The arriving dark age: Due to the extent of its recent cable failures and the risks they pose to works, the National Science Foundation (NSF) has decided to shuttered and dismantle it permanently.
Ralph Gaume, director of NSF’s astronomy division, said at the briefing the agency wants to preserve other instruments at the site, as well as the visitor and outreach center. But they are under threat if the telescope structure collapses. That would bring the 900-ton instrument platform, suspended 137 meters above the 305-meter wide dish, crashing down. Flailing cables could damage other buildings on the site, as could the three support towers if they fell, too. “There is a serious risk of an unexpected and uncontrolled collapse,” Gaume said. “A controlled decommissioning gives us the opportunity to preserve valuable assets that the observatory has.”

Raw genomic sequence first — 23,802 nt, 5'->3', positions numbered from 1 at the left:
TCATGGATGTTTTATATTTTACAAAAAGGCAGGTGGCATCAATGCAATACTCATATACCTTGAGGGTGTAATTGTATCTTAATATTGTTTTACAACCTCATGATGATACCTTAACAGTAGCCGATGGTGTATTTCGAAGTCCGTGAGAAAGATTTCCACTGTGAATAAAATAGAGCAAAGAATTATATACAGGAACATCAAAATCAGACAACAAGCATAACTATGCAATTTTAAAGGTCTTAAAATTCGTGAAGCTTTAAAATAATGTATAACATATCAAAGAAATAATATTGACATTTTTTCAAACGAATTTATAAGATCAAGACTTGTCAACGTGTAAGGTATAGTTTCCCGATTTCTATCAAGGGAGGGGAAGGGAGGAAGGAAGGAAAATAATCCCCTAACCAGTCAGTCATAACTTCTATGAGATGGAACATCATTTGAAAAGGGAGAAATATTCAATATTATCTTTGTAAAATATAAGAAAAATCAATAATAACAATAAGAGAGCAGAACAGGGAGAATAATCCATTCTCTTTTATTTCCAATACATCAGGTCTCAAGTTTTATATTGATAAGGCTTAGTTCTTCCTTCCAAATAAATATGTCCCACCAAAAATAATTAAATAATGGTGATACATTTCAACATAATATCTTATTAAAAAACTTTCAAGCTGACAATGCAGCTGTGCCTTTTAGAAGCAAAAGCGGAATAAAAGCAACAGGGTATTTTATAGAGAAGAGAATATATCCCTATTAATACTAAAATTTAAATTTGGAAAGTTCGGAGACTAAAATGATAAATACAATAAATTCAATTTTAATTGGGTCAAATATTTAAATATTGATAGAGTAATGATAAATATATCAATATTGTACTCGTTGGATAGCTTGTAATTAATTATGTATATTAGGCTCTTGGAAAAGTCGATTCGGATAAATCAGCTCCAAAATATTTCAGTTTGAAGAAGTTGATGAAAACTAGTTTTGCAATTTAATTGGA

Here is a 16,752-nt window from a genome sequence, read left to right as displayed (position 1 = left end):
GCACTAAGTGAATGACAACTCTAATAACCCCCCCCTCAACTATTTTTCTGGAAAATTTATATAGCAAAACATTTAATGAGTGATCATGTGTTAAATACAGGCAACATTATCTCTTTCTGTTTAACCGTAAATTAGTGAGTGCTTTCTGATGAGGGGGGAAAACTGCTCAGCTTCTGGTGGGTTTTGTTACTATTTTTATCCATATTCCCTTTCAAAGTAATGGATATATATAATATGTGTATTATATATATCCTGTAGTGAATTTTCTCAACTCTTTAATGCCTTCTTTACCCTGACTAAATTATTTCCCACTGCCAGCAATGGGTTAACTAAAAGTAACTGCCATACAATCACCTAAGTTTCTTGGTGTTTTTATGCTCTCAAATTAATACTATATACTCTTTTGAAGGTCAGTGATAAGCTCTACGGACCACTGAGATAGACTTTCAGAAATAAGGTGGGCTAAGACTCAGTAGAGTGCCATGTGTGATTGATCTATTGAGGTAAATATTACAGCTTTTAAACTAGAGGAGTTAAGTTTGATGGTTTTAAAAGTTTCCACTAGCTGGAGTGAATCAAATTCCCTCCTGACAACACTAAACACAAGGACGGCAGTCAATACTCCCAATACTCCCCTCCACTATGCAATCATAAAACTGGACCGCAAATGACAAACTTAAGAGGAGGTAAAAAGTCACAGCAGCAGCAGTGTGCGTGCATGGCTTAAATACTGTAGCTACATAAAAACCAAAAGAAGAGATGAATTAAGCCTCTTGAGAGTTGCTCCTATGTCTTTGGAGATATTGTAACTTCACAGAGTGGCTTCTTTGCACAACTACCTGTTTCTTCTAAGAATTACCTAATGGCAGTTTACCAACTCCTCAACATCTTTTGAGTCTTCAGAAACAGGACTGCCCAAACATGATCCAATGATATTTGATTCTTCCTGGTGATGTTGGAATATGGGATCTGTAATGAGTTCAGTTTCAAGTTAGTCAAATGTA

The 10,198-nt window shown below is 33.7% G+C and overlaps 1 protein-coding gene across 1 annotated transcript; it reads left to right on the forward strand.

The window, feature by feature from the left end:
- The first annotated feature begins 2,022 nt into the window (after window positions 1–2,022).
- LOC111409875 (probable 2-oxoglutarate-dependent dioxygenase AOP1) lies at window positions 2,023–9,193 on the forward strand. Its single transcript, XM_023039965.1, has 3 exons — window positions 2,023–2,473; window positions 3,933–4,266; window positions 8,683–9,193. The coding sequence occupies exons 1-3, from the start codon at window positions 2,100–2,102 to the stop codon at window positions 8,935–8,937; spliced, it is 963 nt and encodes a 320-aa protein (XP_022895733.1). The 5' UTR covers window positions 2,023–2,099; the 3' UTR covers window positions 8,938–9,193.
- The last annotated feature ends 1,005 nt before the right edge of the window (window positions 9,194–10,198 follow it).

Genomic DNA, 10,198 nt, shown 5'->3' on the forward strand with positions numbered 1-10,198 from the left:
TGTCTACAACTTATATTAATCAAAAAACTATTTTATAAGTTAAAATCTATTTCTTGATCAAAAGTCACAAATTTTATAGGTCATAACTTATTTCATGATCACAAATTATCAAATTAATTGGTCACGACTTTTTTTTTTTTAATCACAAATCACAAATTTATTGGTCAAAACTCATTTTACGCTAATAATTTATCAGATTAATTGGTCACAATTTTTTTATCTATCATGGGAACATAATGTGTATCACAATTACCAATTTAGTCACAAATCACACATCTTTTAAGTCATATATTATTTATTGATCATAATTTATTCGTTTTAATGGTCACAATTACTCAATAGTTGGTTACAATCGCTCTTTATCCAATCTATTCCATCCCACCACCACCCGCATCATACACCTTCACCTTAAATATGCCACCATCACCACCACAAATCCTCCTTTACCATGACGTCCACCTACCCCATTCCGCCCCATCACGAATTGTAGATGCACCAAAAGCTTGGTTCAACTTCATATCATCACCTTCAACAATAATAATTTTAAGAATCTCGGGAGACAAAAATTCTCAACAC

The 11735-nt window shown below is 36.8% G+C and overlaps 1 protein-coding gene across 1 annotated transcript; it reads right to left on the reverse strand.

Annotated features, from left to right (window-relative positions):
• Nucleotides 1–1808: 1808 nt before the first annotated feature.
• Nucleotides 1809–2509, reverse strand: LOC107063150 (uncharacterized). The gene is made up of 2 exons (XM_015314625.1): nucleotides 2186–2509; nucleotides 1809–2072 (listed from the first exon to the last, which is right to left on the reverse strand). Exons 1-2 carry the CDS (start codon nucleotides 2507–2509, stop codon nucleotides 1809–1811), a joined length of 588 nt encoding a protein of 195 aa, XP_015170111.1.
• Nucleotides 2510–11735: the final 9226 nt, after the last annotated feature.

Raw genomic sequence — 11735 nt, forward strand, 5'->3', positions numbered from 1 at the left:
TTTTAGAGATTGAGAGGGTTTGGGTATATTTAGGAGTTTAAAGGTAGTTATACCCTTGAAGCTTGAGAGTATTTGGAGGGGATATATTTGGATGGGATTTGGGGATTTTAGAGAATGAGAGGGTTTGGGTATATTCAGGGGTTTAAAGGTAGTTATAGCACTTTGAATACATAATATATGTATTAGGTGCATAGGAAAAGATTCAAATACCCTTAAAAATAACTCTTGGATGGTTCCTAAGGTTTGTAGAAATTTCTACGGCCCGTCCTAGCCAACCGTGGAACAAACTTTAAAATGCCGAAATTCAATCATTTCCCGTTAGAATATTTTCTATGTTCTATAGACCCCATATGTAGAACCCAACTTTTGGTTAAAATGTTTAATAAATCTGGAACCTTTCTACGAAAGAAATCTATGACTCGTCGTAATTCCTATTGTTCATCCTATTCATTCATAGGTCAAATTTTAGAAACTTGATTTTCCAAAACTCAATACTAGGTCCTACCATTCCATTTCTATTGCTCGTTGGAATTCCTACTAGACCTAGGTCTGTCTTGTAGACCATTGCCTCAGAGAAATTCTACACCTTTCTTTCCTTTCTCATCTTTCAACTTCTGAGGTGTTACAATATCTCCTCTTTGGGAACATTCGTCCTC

Over the next few weeks, engineering firms will develop a plan for a controlled dismantling. It may involve releasing the platform from its cables explosively and letting it fall.
The radio telescope was built in the early 1960s, and for many years was the world’s largest single dish radio telescope. It has struggled however in recent years with both financial and infrastructure problems, the latter initially caused by Hurricane Maria in 2017.
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